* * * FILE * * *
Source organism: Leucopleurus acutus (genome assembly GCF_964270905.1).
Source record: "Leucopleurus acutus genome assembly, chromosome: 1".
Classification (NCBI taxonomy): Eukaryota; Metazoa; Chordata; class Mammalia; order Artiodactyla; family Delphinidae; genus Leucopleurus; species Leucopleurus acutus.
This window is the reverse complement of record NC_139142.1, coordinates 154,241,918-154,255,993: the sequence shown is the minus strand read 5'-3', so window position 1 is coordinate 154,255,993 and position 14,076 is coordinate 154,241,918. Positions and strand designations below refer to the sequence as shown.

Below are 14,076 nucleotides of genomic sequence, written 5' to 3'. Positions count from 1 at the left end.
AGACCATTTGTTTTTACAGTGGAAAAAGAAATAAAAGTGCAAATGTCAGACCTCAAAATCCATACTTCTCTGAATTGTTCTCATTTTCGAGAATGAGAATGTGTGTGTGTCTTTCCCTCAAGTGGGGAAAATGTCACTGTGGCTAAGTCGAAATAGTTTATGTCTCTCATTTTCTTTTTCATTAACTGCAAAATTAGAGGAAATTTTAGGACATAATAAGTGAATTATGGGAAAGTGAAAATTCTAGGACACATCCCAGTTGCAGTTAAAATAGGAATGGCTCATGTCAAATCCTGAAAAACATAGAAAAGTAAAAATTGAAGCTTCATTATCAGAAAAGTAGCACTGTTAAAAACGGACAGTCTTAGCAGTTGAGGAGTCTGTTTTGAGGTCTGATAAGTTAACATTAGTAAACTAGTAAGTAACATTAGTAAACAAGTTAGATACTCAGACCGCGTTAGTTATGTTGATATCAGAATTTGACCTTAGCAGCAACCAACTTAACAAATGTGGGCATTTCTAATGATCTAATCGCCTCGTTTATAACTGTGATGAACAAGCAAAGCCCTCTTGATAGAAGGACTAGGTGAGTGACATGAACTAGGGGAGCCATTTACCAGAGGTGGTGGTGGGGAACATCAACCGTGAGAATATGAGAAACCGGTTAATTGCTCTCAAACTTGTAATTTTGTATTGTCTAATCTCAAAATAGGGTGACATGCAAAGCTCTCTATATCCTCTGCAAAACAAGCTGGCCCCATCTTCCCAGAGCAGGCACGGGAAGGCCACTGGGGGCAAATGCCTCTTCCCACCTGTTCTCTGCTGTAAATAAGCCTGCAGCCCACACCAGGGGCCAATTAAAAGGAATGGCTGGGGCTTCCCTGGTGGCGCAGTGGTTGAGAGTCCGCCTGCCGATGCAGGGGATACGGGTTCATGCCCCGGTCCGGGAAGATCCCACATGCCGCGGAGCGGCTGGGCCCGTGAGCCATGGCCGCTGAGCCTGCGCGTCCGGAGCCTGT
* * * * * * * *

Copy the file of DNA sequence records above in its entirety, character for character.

Source organism: Leucopleurus acutus (genome assembly GCF_964270905.1).
Source record: "Leucopleurus acutus genome assembly, chromosome: 1".
Classification (NCBI taxonomy): Eukaryota; Metazoa; Chordata; class Mammalia; order Artiodactyla; family Delphinidae; genus Leucopleurus; species Leucopleurus acutus.
This window is the reverse complement of record NC_139142.1, coordinates 154,241,918-154,255,993: the sequence shown is the minus strand read 5'-3', so window position 1 is coordinate 154,255,993 and position 14,076 is coordinate 154,241,918. Positions and strand designations below refer to the sequence as shown.

Below are 14,076 nucleotides of genomic sequence, written 5' to 3'. Positions count from 1 at the left end.
AGACCATTTGTTTTTACAGTGGAAAAAGAAATAAAAGTGCAAATGTCAGACCTCAAAATCCATACTTCTCTGAATTGTTCTCATTTTCGAGAATGAGAATGTGTGTGTGTCTTTCCCTCAAGTGGGGAAAATGTCACTGTGGCTAAGTCGAAATAGTTTATGTCTCTCATTTTCTTTTTCATTAACTGCAAAATTAGAGGAAATTTTAGGACATAATAAGTGAATTATGGGAAAGTGAAAATTCTAGGACACATCCCAGTTGCAGTTAAAATAGGAATGGCTCATGTCAAATCCTGAAAAACATAGAAAAGTAAAAATTGAAGCTTCATTATCAGAAAAGTAGCACTGTTAAAAACGGACAGTCTTAGCAGTTGAGGAGTCTGTTTTGAGGTCTGATAAGTTAACATTAGTAAACTAGTAAGTAACATTAGTAAACAAGTTAGATACTCAGACCGCGTTAGTTATGTTGATATCAGAATTTGACCTTAGCAGCAACCAACTTAACAAATGTGGGCATTTCTAATGATCTAATCGCCTCGTTTATAACTGTGATGAACAAGCAAAGCCCTCTTGATAGAAGGACTAGGTGAGTGACATGAACTAGGGGAGCCATTTACCAGAGGTGGTGGTGGGGAACATCAACCGTGAGAATATGAGAAACCGGTTAATTGCTCTCAAACTTGTAATTTTGTATTGTCTAATCTCAAAATAGGGTGACATGCAAAGCTCTCTATATCCTCTGCAAAACAAGCTGGCCCCATCTTCCCAGAGCAGGCACGGGAAGGCCACTGGGGGCAAATGCCTCTTCCCACCTGTTCTCTGCTGTAAATAAGCCTGCAGCCCACACCAGGGGCCAATTAAAAGGAATGGCTGGGGCTTCCCTGGTGGCGCAGTGGTTGAGAGTCCGCCTGCCGATGCAGGGGATACGGGTTCATGCCCCGGTCCGGGAAGATCCCACATGCCGCGGAGCGGCTGGGCCCGTGAGCCATGGCCGCTGAGCCTGCGCGTCCGGAGCCTGT